Given that you’re reading The Drone Girl, you mostly want to read about drones, surely. But the reality is, drones have paved a way for other robots besides drones to proliferate. We’re increasingly seeing drone companies themselves start to sell or operate other robots that don’t necessarily fly.
And data from the DroneAnalyst 2021 Market Sector Report proves it with more than just anecdotal evidence. That report found that 17% of organizations or companies with drone programs have already purchased at least one other type of robotics system. An additional 22% say they at least have plans to do so.
The reality is that — while we’ve fallen in love with drones — flying robots are just one of a myriad of uncrewed or robotic systems.
Energy and utility companies are especially interested in branching out their root collections, with 63% of companies in that category suggesting their intent to purchase other robots, according to DroneAnalyst.
Of those that have purchased other robotics systems, the most popular ones are:
- Quadruped systems
- Other ground-based imaging systems
- Maritime systems
- Other system
Most of the other robots are also ground-based systems. Maritime systems take up the smallest chunk of the pie. There was a brief underwater drone craze that seemed to peak around 2017 with drones including PowerVision’s PowerRay. Underwater drones like the PowerRay are still easily available for purchase, but we don’t hear much about them. Other types of maritime systems include uncrewed sonar boats and rovers.
Some major drone companies have recently made big moves into the realm of other robots besides drones. In 2021, drone mapping startup DroneDeploy announced that it had acquired Rocos, a New Zealand-based robotics software company. Rocos builds a cloud platform meant for building and managing all sorts of robotic operations, agnostic to actual robot type.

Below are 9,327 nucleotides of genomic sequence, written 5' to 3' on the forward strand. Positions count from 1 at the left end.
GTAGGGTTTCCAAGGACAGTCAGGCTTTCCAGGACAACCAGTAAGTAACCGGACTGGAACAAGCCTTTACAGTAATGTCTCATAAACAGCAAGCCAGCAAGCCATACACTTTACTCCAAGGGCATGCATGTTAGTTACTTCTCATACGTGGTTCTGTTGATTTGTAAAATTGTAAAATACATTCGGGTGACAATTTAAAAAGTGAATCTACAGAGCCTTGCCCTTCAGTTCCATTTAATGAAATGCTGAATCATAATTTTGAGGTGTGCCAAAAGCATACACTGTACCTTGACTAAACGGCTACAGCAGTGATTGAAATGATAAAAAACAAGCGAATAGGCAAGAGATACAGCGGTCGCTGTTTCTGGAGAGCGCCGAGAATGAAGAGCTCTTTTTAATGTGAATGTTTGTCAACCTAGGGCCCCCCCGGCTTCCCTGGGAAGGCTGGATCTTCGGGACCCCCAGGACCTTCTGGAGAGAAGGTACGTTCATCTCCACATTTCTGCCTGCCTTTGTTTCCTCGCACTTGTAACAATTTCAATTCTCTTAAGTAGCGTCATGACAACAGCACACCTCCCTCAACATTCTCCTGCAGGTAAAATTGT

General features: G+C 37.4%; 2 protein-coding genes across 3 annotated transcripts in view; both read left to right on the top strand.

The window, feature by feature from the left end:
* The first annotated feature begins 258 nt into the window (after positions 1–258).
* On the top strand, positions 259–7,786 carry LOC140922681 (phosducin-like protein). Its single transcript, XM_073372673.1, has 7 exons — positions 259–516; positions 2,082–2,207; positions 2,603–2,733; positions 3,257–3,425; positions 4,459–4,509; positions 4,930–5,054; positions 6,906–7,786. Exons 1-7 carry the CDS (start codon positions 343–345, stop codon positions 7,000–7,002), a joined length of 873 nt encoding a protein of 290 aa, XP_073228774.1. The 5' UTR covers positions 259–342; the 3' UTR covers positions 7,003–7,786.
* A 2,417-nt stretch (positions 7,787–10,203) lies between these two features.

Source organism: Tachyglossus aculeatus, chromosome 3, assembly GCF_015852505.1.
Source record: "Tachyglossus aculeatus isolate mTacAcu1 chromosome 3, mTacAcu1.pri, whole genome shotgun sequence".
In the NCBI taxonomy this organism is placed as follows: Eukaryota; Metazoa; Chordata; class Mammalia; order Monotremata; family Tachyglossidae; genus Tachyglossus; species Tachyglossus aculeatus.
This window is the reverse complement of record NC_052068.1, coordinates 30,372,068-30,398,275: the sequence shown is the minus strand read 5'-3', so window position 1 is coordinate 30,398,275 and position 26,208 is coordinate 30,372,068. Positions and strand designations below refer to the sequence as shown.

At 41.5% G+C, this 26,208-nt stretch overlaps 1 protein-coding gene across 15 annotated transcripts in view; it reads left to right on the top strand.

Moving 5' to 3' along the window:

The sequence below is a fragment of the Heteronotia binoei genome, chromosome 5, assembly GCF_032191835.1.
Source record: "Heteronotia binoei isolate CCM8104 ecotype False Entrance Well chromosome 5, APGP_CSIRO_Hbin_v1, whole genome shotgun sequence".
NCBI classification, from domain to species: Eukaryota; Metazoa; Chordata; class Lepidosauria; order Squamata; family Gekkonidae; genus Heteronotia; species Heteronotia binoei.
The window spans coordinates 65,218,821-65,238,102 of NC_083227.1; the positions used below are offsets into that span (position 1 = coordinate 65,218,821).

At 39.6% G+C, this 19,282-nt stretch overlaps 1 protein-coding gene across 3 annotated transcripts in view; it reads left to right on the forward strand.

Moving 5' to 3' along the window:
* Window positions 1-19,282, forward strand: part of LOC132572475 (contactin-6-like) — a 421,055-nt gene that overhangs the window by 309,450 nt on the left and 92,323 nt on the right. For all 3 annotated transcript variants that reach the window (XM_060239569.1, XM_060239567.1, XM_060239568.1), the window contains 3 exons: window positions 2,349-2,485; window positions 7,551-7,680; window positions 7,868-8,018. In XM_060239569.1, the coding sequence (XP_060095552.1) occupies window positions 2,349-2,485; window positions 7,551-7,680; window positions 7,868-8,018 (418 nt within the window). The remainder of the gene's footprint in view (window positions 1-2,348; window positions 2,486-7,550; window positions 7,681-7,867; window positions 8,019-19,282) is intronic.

And the year prior, DroneDeploy announced the launch of 360 Walkthrough, which works with both aerial and any on-the-ground 360-cameras (hand-held or robotic). 360 Walkthrough, which provides comprehensive digital reconstruction of any job site, has been used by prominent companies including Boston Dynamics, which is famous for its creepy cool parkour robot.
Even drone hobbyists are beginning to turn their attention to other sorts of robots. Popular drone training site Drone Dojo, which is famous for its course teaching you how to build a Raspberry Pi drone (and its accompanying Raspberry Pi drone kit) recently launched a separate Pixhawk Rover Kit. That kit relies on ArduRover and Raspberry Pi to help hobbyists and small business owners build rovers for similar use cases to what drones might do, but on the ground, such as obstacle avoidance, rover delivery and computer vision.
Why other robots besides drones are important
A transition between drones and other robots makes sense. For example, a solar company might fly a drone over a solar power plant to identify thermal hotspots. From there, ground robots could automatically activate, walking under the hotspot to identify the exact problem – all with no human intervention needed.
And drone entrepreneurs can likely profit off of this interest in other tech.
“This opens an opportunity for OEMs, developers, service providers and resellers in the sUAS space to extend into other uncrewed domains,” according to a DroneAnalyst statement. “Our findings show adoption of other robotic systems exists, and we assume it is likely to grow in the coming years as more robotic systems reach maturity. Drone industry stakeholders will be smart to consider how they may be able to enter the broader industrial robotics market while business and agency users consider their need for uncrewed systems holistically instead of focusing on just a single domain.”
Check out the entire DroneAnalyst 2021 Drone Market Sector Report here.
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